Producers: John Rickard and Zev Foreman   Director: Ángel Manuel Soto   Screenplay: Gareth Dunnet-Alcocer   Cast: Xolo Maridueña, Adriana Barraza, Damían Alcázar, Raoul Max Trujillo, Susan Sarandon, George Lopez, Elpidia Carrillo, Bruna Marquezine, Belissa Escobedo, Harvey Guillén and Becky G    Distributor: Warner Bros.

Grade: C+

There’s a measure of charm, some goofy and some sentimental, infusing the domestic dynamic in this latest addition to the DC Comics film franchise, a superhero movie that’s truly a family affair (in the biological sense, not the comrade-style one of the Avengers or Justice League).  And the fact that the family is Latino earns it points in the diversity department.

But despite those elements in its favor, “Blue Beetle” emerges as a rather undistinguished example of the genre, marred by a rote origins plotline, a boring villain (played by the starriest member of the cast, no less) and mediocre CGI.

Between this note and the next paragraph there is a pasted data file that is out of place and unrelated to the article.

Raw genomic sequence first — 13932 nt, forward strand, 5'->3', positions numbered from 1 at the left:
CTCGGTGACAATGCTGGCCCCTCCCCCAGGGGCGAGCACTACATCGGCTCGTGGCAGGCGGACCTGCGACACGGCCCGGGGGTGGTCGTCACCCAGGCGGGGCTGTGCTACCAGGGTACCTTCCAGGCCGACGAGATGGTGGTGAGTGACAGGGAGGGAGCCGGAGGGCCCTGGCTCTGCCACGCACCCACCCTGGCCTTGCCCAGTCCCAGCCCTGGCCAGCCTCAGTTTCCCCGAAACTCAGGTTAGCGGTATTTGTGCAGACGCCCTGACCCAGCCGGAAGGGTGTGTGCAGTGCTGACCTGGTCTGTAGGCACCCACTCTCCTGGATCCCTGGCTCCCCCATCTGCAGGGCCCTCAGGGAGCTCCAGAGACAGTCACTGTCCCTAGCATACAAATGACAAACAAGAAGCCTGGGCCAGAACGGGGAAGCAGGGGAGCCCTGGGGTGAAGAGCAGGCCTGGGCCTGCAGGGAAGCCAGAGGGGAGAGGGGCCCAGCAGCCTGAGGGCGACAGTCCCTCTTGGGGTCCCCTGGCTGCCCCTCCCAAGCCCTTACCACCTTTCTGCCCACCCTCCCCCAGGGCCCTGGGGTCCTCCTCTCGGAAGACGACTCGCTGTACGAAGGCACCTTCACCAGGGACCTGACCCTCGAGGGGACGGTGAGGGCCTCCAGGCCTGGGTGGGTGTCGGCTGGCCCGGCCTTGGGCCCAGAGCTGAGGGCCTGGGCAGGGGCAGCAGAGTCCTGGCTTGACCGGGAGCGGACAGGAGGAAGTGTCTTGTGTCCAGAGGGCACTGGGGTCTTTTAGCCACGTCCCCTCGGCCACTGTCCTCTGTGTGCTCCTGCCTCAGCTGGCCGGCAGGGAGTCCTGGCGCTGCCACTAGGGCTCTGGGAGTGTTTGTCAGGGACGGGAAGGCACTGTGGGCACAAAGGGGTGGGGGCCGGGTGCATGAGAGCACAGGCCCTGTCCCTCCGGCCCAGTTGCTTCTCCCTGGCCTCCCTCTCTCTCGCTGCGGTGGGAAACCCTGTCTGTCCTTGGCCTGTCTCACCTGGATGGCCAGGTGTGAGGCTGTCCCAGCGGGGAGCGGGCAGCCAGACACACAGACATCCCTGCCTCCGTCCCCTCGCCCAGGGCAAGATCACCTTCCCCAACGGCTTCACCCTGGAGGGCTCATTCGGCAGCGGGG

Blue Beetle has been around since the late thirties (though never reaching the top tier of DC heroes, and barely the second), but though the script by Gareth Dunnet-Alcocer has allusions to the two earlier versions of he character (Dan Garrett in the earliest incarnation and especially Ted Kord in the reboot of the 1960s and beyond), it’s essentially based on the 2006 revival in the person of Jaime Reyes.  He’s a youngster chosen by the Scarab, a glistening blue MacGuffin of unspecified origin, to meld with it and thereby acquire super powers—enhanced strength, power of flight—when wearing the armored exoskeleton the Scarab encases him in.

In this telling, Jaime (engagingly genial Xolo Maridueña) is returning to his hometown of Palmera City, having recently graduated from college in pre-law.  He finds his loving family in trouble.  His father Alberto (Damián Alcázar) is not only recovering from a heart attack, but has lost his auto repair shop.  Jaime and his younger sister Milagro (Belissa Escobedo) get menial jobs at the mansion of weapons-manufacturing Kord Industries hard-driving COO Victoria (Susan Sarandon), but are fired by their imperious boss as a response to Milagro’s insubordination and Jaime’s impetuous intervention when Victoria’s thuggish aide Carapax (Raoul Max Trujillo) threatens her niece Jenny (Bruna Marquezine), who objects to the company’s priorities.